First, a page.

I recently read a blog post that advised others to “live a life worth blogging about.”
My life has not been very blog-worthy in the last few weeks. I’ve mostly been sitting in libraries, reading books three times older than I am and hammering out essays. That’s okay – I don’t live my life so I can share it on the internet, and I think that’s healthy. But after thinking about it, I realized I hadn’t done much living at all in the last few weeks. I’d been spending my life doing the same cycle of assignments, venturing to the same handful of places, going through the same routine. So what’s a girl in a rut to do?
Go to a ball, obviously.
Technically, it was a mini-ball, hosted by my college. The theme was New Orleans, and to the great amusement of my American friends, that meant lots of American flags pinned to the walls. There was also ivy hanging from the walls and ceilings, a jazz café (our college café converted to a lounge), and the “swamp,” playing live rock music.
Upstairs was a fortune teller – a woman in her 20’s wearing a headband from Claire’s across her forehead (I know because I own the same headband). None of us believed in fortune tellers, least of all the powers of this particular college student, but my friends and I decided to go and find out what the fates had in store for us.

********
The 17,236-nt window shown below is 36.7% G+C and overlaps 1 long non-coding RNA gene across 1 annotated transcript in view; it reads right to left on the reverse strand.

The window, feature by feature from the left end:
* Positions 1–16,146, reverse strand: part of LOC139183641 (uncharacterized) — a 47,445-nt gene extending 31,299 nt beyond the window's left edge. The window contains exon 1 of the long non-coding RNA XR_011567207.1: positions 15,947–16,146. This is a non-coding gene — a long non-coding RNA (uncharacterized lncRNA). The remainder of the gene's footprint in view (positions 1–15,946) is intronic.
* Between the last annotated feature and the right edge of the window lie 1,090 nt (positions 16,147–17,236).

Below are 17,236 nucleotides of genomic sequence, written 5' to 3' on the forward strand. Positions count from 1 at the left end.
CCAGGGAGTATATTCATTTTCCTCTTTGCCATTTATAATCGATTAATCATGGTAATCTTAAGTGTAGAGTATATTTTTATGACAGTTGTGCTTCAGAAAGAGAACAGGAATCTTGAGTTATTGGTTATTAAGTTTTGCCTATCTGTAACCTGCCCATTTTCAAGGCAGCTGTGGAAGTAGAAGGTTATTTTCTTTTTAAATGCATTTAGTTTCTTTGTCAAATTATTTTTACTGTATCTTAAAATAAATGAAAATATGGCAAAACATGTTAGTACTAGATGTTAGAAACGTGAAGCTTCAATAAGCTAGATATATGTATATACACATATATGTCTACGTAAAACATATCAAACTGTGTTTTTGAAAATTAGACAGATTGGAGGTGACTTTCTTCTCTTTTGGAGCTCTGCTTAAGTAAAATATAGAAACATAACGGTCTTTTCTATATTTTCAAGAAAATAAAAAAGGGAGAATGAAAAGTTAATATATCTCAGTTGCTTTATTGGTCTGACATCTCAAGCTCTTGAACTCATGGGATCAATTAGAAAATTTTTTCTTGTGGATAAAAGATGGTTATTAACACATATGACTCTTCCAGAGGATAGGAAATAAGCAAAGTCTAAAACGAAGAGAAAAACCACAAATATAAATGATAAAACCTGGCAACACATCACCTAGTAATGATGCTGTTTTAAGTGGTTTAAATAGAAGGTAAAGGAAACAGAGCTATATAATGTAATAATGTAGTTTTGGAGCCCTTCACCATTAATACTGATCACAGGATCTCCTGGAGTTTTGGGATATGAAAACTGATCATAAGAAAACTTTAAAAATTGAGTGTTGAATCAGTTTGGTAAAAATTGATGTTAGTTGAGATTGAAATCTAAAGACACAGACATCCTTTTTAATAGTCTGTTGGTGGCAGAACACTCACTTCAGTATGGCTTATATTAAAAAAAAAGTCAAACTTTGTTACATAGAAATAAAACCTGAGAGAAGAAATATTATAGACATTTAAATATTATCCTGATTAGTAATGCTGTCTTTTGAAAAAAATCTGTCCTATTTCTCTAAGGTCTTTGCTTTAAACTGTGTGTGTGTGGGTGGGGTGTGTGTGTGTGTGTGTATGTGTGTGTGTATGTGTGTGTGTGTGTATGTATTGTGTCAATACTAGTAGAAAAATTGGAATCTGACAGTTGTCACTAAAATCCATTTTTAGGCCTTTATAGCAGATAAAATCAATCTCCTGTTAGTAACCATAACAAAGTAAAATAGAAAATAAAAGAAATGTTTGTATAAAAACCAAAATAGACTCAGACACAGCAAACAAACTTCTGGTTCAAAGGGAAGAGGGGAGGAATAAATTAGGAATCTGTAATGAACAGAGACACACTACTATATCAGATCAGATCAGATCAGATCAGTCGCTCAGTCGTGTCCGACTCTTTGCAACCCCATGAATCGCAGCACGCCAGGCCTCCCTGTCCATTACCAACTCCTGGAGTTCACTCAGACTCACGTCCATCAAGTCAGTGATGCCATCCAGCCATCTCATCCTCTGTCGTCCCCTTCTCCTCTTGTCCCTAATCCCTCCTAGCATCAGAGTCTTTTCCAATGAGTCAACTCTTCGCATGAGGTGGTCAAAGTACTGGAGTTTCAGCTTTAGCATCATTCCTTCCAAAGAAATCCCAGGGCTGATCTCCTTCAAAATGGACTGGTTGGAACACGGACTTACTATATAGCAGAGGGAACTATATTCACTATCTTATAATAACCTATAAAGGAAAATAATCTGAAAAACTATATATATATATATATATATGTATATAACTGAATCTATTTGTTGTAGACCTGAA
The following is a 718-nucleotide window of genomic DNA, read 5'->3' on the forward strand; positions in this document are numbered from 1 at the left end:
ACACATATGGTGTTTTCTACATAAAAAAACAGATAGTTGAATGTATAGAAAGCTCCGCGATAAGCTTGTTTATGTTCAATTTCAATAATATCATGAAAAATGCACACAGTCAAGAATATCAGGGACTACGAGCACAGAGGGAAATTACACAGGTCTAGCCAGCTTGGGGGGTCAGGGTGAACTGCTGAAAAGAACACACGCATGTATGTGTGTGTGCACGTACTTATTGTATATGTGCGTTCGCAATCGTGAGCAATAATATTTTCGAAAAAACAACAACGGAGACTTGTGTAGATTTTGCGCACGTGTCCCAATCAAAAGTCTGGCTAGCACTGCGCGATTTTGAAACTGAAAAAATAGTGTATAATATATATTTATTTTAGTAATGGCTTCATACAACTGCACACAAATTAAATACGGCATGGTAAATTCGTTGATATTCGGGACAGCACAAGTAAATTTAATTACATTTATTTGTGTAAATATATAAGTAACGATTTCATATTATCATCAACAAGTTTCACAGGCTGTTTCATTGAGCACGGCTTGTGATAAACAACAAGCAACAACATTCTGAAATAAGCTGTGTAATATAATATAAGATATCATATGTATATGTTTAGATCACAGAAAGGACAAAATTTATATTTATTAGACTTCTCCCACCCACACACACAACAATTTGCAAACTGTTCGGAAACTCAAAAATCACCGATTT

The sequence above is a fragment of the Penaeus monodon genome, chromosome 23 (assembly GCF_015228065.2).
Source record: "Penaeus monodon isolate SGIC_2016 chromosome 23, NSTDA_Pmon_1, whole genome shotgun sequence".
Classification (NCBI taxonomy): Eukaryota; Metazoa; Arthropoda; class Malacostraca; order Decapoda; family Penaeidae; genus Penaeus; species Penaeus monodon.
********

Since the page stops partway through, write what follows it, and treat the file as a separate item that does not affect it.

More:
My two friends had their palms read, with mixed results. One friend is going to have twins, but no marriages; the other, two marriages and no children (in the words of the psychic: “One marriage will be empty and loveless. It’s okay, we all drink sometimes”). For the sake of variety, I decided to go for tarot cards, which she forgot to shuffle before laying them down. I got lucky – apparently I’m going to have a successful creative career. She didn’t predict any tragic divorces for me, either.
There were plenty of drinks and desserts, and the live music was great. One of my tutors was in the band, playing guitar while everyone chanted his name. Our meeting next Wednesday will probably be a little more interesting now that I’ve seen him shred an electric guitar in a sleeveless T-shirt.
My friends and I left about a half hour after midnight (nerds), once the live music stopped and crowds were starting to peter out. My good friend and I spent a few more hours awake, talking and laughing before I finally decided it was time for bed. I was out the moment my head hit the pillow.
All in all, I had a great time. As I’ve said before, there are plenty of formal events at Oxford. What I really enjoyed about this one was the casual atmosphere and that people seemed to let loose and have a good time (similar to my memories of actual New Orleans, if significantly more sanitary).
It’s strange to think that I’m almost done with my second term at Oxford. On the one hand, I find it an exhilarating relief to have made it through another round of work.
On the other, every time I try something new here, I want to leave less.